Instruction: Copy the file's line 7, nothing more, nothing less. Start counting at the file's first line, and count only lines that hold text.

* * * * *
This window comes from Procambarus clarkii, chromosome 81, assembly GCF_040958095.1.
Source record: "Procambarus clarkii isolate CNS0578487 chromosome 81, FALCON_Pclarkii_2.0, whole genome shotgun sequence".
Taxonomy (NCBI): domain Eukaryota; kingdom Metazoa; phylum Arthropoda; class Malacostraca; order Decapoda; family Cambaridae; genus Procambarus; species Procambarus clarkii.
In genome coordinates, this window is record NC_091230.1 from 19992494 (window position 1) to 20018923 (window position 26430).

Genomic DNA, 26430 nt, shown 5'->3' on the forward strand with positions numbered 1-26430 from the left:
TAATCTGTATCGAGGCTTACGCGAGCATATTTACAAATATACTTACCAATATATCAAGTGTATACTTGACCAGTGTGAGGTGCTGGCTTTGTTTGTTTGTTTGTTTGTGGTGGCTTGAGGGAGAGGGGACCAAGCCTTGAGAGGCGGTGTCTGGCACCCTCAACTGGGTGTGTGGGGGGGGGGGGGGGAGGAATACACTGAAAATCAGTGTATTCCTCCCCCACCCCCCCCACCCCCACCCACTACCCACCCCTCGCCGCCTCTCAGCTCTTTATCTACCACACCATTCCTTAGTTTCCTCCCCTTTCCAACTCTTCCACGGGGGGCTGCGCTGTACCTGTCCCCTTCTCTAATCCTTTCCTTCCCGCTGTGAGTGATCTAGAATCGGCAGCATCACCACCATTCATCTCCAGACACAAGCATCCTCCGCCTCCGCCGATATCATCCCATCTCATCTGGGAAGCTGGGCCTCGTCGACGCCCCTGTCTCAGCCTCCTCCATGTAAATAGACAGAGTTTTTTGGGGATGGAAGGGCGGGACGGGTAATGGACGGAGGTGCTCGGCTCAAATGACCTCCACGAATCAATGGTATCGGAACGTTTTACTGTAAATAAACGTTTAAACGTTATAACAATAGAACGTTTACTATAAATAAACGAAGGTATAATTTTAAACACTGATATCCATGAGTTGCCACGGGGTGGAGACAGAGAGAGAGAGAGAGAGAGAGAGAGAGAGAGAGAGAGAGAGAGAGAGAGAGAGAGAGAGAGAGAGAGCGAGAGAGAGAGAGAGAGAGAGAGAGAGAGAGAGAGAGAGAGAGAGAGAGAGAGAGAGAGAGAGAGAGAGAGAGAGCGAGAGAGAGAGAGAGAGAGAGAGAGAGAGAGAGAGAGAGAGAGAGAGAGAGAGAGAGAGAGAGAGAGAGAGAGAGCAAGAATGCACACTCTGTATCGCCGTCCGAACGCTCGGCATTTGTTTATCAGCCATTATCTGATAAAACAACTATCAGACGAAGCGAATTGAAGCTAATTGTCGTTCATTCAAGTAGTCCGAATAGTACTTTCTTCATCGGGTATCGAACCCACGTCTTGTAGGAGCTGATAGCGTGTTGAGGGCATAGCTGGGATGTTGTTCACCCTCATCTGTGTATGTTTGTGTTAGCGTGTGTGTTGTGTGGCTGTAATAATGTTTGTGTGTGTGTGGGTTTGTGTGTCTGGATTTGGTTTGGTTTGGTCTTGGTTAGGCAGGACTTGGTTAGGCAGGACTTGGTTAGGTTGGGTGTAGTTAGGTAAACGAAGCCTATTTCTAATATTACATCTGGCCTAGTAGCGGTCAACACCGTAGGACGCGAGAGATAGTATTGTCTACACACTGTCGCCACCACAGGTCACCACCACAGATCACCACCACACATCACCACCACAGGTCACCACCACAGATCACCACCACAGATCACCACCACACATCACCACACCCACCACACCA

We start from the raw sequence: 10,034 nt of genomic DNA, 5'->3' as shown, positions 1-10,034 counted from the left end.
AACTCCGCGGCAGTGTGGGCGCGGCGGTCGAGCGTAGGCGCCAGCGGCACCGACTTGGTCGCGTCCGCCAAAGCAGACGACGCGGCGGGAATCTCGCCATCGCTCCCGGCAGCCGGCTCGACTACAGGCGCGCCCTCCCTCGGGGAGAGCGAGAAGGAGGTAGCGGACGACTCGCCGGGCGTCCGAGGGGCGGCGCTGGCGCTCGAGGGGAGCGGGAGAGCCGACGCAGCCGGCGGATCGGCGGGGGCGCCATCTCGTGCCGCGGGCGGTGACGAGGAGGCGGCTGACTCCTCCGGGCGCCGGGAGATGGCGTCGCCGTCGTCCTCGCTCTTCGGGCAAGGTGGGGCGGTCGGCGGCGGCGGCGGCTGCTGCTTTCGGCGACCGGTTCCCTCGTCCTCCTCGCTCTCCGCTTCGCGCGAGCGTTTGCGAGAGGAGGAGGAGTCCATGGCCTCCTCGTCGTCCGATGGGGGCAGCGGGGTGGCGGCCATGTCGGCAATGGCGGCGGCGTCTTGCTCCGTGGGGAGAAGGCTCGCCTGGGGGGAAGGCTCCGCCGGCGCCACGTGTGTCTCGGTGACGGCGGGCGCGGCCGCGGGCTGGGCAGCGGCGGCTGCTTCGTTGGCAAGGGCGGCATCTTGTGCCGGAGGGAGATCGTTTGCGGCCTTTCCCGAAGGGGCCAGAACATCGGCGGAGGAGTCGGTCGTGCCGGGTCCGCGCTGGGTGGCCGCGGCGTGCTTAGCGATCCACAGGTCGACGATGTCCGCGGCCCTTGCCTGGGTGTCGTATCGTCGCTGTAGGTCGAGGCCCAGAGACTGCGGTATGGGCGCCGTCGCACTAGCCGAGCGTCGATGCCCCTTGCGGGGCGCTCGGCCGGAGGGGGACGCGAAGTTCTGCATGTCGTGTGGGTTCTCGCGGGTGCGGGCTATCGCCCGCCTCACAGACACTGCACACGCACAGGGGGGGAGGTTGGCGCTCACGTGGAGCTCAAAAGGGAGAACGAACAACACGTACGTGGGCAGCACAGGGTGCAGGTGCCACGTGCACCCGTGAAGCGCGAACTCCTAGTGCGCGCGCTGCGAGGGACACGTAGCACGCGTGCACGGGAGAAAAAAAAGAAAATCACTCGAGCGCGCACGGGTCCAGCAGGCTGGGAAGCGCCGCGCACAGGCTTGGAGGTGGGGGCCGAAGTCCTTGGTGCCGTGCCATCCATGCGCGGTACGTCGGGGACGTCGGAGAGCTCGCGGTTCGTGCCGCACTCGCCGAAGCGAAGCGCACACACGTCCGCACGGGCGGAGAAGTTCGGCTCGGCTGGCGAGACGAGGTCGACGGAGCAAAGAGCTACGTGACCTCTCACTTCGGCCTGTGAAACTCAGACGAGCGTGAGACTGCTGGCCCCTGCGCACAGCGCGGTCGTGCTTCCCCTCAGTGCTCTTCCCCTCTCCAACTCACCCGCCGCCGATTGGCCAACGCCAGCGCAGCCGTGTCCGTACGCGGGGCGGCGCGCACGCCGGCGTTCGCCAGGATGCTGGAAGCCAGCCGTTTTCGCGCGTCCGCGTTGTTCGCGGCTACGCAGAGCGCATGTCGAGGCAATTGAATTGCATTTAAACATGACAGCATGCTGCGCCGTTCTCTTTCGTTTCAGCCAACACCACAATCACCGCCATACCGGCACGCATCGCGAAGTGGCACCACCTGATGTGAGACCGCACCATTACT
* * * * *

We start from the raw sequence: 10,034 nt of genomic DNA, 5'->3' as shown, positions 1-10,034 counted from the left end.